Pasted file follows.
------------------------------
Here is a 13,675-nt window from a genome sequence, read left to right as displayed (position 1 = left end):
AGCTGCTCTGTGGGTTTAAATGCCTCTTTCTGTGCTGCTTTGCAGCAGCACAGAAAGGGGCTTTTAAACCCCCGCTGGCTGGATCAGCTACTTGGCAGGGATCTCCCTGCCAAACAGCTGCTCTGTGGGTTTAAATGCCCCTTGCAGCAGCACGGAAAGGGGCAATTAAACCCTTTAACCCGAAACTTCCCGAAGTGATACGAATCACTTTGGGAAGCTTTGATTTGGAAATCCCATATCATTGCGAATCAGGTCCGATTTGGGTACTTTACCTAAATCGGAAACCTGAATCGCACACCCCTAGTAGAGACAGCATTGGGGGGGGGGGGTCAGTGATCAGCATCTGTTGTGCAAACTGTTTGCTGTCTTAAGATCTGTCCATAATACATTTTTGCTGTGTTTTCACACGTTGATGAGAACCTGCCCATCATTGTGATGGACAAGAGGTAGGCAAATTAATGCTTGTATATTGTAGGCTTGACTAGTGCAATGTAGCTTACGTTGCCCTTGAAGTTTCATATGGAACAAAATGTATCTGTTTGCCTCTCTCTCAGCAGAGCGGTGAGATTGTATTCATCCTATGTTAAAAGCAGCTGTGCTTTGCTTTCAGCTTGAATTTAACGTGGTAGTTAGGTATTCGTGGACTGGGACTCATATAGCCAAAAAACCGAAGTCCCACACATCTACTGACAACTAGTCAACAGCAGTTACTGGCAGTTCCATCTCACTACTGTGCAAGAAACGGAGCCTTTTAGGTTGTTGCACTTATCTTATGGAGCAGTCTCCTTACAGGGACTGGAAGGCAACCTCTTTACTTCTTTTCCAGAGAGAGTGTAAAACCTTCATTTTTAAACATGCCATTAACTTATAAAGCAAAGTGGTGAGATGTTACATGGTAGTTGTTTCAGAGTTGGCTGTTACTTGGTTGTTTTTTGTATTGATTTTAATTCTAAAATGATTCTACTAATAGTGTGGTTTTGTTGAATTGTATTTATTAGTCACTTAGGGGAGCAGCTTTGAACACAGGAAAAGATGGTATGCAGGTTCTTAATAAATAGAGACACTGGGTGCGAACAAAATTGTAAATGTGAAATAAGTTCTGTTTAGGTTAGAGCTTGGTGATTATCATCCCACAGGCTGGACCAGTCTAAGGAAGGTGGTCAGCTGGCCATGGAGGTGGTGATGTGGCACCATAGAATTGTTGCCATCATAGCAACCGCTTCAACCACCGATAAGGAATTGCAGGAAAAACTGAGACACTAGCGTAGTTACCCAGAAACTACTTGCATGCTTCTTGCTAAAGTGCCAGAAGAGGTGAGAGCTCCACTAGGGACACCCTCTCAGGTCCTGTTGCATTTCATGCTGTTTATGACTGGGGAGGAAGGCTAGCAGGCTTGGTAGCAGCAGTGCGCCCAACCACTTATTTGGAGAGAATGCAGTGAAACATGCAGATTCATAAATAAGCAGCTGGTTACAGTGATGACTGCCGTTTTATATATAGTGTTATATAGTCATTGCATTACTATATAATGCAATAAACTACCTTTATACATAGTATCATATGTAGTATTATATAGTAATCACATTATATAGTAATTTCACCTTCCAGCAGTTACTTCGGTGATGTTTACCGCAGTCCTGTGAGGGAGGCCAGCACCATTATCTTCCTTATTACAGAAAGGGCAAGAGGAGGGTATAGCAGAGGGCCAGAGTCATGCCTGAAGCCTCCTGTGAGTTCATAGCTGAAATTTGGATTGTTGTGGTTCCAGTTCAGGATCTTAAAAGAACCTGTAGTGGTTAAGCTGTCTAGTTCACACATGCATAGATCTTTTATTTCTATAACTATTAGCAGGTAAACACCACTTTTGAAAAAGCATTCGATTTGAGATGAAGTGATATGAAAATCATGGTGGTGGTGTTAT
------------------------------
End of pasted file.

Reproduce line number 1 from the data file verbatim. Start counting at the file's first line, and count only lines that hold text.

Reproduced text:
Here is a 13,675-nt window from a genome sequence, read left to right as displayed (position 1 = left end):